Opening the door slowly the wife of the Jewish GPO agent was astonished to see me at her doorstep--a mother set to stand trial. She felt sorry for me and convinced her husband to try to find a solution. He said he was familiar with my case, saying the day before he had been summoned to the GPO offices to translate from Bukharan to Russian the letters that had been confiscated from me. He added that if someone saw I had come to their home, he would be in real trouble.

He realized I wanted to avoid trial and flee the country to join my husband in Afghanistan. I asked him to help me in exchange for payment, but he refused to take anything from me, saying if I were sent to jail as could be expected he would smuggle in kosher food purchased with the money I left with him. Regarding my children the agent said he would not be able to help at all.

I went home in a state of despair. Unable to sleep, I contemplated my plight and what could be done. I did not have a single person to offer me advice and assistance. I was confined to the city of Karaki by court order and had to report to the office of the secret police twice per day. My funds began to run low and I had to borrow from other people to buy food on the black market. I promised to send money from Afghanistan and in my heart I prayed I would arrive there soon.

Meanwhile my husband Yitzchak was tense and worried. In his letters he kept asking why we were delayed and had not yet arrived in Afghanistan. I could not tell him the real reason, that I was anxiously awaiting my court date, unable to change the course of events unless I managed to cross the border.

An Opportunity

One week before Rosh Hashanah an incident took place that I saw as Hashgocho protis. Apparently my numerous tefillos and the tears I had shed penetrated into the Heavens. The head of the guides, a Turkmenistani named Najar Juma, secretly contacted my landlady asking if I knew of any Jews who wanted to cross the border. He had five strong horses ready to set out and he needed money. I saw in this chasdei Hashem and rachamim, and hoped this time I would succeed in making it across the border. I had my landlady tell Juma I would try to recruit the necessary number of people, but only on condition he add me and my children to the party.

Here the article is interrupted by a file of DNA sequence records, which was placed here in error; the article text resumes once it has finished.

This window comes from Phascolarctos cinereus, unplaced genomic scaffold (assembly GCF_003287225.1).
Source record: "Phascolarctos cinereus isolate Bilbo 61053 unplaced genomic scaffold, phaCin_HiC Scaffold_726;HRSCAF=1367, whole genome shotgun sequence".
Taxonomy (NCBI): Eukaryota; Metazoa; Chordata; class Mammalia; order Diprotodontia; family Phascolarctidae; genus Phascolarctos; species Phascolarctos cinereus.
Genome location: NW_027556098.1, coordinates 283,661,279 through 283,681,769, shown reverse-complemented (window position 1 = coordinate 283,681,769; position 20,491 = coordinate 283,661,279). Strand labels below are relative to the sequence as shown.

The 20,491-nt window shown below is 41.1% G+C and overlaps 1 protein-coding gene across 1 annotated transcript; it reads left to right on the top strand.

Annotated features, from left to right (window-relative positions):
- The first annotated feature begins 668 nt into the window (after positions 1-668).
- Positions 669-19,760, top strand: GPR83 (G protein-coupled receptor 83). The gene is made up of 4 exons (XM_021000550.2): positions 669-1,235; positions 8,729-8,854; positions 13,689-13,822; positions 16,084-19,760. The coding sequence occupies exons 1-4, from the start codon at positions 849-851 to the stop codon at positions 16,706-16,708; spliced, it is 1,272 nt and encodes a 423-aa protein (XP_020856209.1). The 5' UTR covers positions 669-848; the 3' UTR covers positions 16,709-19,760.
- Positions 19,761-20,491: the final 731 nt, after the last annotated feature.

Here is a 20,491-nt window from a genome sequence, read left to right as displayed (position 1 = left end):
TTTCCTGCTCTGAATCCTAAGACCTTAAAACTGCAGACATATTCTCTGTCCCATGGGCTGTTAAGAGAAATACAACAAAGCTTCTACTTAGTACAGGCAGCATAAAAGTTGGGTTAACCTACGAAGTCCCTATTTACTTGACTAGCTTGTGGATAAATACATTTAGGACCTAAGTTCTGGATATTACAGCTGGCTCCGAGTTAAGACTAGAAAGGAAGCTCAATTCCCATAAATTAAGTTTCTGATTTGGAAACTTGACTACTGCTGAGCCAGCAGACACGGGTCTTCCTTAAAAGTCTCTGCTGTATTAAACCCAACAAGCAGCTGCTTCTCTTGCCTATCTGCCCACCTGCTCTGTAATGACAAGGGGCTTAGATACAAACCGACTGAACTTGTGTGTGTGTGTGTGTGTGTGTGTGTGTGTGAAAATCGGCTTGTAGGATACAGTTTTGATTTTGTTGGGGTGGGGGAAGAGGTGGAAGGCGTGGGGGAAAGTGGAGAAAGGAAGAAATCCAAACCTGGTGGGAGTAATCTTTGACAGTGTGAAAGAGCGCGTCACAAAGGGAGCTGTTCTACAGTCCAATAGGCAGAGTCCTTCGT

The guide was strongly opposed to the idea, saying he never took women and children on horseback. He explained that a child could fall off one of the galloping horses and, because they would have to travel fast, there was no time to stop and search in the dark desert night. I persisted. Begging and pleading and already in tears I mentioned the sentence hanging over me. She translated everything to the guide and persuaded him to transport me across the border.

As I stood beside my landlady laying out my entreaties, suddenly a government agent who often passed on information about suspects entered the room. He, too, was a Jew.

I was struck with fear because the man knew my family and my righteous grandparents from the city of Bukhara, and I was afraid he would inform against me and turn me over to the authorities. Najar Juma was scared, too. A heavy silence fell. I knew that if the authorities heard about our plans, all of us would face execution.

Then Hashem put the right words in my mouth. I began to speak to the agent openly and to let him in on our secret. In any case I had nothing to lose. I began to tell him I intended to flee with my children to join my husband in Afghanistan and as a Jew he was commanded to help me.

He took a look at the guide and then said quietly, "I knew your holy forefathers. May their merit protect you and may no evil befall your family."

I took his words as a sign from Heaven to continue with my plan. Najar Juma calmed down and on that same day the date of the escape was set.

As I anxiously awaited the day of our departure a blow fell from a different direction: I received a summons to appear in at the GPO offices on a Friday at 10:00 a.m. I went straight to the home of the Jewish agent and told him I had decided to flee the country despite the summons, and had come to ask his advice. He grew very angry that I had dared to come to him and told me he was obligated to turn me over to the authorities. He also warned me that if I got caught this time I would be in a very bad situation.

I chose not to heed his warnings. Returning home I began preparing for my escape. Along with the other possessions I was carrying, I wrapped up a package containing five valuable seforim written by my grandfather, HaRav Shimon Chacham, that I wanted to save, for they were impossible to replace. I had to pay for this package separately because, as a rule, guides refused to transport heavy packages.